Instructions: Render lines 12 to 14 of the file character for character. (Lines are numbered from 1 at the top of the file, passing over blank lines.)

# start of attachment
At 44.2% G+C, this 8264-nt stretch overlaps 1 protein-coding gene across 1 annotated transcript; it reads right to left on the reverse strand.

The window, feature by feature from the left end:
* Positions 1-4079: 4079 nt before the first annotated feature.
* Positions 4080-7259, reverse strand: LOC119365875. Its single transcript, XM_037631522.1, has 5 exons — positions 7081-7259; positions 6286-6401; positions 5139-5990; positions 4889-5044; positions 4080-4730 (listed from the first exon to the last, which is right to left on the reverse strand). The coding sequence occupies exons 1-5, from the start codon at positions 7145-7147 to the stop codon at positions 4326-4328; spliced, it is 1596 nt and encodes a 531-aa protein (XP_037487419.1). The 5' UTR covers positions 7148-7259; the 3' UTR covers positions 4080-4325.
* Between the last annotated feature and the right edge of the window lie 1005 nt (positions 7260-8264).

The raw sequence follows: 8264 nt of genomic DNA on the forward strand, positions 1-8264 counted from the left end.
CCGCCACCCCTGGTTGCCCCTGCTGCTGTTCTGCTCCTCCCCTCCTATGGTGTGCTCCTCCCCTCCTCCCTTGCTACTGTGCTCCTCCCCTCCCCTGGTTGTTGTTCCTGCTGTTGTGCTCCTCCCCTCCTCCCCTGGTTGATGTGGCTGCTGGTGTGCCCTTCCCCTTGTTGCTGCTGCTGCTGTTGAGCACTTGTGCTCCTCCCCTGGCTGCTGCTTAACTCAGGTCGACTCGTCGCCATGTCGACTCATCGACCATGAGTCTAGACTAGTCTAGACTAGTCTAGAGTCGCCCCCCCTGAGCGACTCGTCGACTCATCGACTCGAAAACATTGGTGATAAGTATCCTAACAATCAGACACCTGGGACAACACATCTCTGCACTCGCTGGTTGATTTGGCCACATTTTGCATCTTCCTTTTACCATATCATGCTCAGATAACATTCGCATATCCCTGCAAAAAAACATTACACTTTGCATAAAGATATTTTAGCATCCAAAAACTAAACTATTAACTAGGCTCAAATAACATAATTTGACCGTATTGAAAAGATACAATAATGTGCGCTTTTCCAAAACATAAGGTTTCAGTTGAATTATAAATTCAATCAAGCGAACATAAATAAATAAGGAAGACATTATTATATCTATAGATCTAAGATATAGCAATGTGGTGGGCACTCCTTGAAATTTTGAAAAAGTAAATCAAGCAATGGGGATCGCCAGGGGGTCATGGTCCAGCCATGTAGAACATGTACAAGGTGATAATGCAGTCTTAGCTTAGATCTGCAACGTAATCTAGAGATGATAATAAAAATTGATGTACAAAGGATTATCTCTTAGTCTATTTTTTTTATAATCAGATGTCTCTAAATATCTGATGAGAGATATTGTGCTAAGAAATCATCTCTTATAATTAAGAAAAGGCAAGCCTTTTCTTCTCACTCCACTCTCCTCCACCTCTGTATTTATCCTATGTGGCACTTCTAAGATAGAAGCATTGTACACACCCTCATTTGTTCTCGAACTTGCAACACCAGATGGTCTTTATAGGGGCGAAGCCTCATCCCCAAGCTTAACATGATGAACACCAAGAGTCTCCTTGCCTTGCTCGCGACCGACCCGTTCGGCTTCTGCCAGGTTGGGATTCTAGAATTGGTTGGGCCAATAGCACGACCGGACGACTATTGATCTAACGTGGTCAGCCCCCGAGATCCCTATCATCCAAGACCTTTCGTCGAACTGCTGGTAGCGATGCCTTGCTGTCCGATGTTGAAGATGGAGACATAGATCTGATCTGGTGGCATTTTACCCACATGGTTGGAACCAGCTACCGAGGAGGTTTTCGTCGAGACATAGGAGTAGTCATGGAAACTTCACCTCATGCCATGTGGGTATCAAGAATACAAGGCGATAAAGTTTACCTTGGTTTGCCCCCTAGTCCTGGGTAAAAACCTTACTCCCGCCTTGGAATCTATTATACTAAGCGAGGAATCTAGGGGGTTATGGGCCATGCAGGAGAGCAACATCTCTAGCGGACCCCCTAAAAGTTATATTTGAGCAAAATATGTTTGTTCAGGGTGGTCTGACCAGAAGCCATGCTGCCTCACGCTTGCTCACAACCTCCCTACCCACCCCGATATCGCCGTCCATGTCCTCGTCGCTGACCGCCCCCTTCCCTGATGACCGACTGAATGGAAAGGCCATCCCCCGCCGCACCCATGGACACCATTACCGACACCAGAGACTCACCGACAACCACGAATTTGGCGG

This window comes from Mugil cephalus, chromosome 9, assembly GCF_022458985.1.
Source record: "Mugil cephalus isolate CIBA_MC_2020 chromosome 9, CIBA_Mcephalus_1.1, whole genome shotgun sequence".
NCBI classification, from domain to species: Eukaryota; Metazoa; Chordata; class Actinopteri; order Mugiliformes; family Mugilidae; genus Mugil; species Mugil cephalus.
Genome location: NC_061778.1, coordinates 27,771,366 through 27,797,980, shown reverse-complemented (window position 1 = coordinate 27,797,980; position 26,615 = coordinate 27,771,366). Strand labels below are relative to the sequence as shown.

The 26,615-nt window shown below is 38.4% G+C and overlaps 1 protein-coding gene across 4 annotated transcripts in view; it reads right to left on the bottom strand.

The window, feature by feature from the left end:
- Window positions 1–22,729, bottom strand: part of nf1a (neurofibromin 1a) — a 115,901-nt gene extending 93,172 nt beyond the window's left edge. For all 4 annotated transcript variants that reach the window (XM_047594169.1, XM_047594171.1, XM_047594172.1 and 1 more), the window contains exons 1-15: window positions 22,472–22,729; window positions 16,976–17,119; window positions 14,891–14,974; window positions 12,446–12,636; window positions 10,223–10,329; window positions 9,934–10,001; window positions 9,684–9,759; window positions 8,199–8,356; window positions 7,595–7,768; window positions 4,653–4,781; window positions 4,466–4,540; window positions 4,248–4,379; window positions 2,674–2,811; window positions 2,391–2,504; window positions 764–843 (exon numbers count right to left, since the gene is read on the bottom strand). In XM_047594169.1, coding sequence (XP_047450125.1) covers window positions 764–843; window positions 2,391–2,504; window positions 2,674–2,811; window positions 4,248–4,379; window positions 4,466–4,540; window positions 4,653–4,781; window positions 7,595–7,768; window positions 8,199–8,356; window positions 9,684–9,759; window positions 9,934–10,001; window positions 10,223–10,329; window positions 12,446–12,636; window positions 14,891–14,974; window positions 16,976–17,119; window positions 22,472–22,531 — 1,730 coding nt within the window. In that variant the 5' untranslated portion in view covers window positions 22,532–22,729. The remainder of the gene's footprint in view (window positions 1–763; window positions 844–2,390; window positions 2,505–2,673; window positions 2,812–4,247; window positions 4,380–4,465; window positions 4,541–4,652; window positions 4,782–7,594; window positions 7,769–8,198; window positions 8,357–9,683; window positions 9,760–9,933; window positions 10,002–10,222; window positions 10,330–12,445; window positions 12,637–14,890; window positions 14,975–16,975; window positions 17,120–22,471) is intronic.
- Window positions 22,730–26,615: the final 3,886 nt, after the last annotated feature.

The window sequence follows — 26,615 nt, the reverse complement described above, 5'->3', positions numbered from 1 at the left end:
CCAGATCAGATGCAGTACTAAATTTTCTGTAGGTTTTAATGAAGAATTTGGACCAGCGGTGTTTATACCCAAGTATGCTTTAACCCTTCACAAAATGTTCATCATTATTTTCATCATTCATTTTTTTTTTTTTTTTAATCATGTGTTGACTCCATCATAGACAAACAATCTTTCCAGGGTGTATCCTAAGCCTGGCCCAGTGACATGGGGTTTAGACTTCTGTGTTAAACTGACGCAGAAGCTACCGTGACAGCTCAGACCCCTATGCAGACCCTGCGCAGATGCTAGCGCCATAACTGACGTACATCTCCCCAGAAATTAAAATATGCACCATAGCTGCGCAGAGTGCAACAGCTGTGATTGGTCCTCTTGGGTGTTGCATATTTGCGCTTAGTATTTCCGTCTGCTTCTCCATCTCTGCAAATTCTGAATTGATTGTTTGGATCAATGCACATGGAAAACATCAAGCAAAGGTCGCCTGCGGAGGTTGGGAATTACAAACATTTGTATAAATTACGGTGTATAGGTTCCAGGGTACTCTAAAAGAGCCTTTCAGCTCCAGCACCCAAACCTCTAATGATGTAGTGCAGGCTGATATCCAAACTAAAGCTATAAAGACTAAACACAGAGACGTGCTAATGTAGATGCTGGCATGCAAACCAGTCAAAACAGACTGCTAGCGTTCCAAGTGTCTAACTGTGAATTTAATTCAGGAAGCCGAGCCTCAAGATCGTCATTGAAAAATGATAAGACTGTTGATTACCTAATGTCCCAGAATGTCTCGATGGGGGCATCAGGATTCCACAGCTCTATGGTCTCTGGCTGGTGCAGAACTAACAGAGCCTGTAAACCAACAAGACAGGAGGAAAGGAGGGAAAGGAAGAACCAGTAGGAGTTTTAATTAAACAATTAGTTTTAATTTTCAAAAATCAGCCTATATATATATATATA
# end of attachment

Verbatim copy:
The 26,615-nt window shown below is 38.4% G+C and overlaps 1 protein-coding gene across 4 annotated transcripts in view; it reads right to left on the bottom strand.

The window, feature by feature from the left end:
- Window positions 1–22,729, bottom strand: part of nf1a (neurofibromin 1a) — a 115,901-nt gene extending 93,172 nt beyond the window's left edge. For all 4 annotated transcript variants that reach the window (XM_047594169.1, XM_047594171.1, XM_047594172.1 and 1 more), the window contains exons 1-15: window positions 22,472–22,729; window positions 16,976–17,119; window positions 14,891–14,974; window positions 12,446–12,636; window positions 10,223–10,329; window positions 9,934–10,001; window positions 9,684–9,759; window positions 8,199–8,356; window positions 7,595–7,768; window positions 4,653–4,781; window positions 4,466–4,540; window positions 4,248–4,379; window positions 2,674–2,811; window positions 2,391–2,504; window positions 764–843 (exon numbers count right to left, since the gene is read on the bottom strand). In XM_047594169.1, coding sequence (XP_047450125.1) covers window positions 764–843; window positions 2,391–2,504; window positions 2,674–2,811; window positions 4,248–4,379; window positions 4,466–4,540; window positions 4,653–4,781; window positions 7,595–7,768; window positions 8,199–8,356; window positions 9,684–9,759; window positions 9,934–10,001; window positions 10,223–10,329; window positions 12,446–12,636; window positions 14,891–14,974; window positions 16,976–17,119; window positions 22,472–22,531 — 1,730 coding nt within the window. In that variant the 5' untranslated portion in view covers window positions 22,532–22,729. The remainder of the gene's footprint in view (window positions 1–763; window positions 844–2,390; window positions 2,505–2,673; window positions 2,812–4,247; window positions 4,380–4,465; window positions 4,541–4,652; window positions 4,782–7,594; window positions 7,769–8,198; window positions 8,357–9,683; window positions 9,760–9,933; window positions 10,002–10,222; window positions 10,330–12,445; window positions 12,637–14,890; window positions 14,975–16,975; window positions 17,120–22,471) is intronic.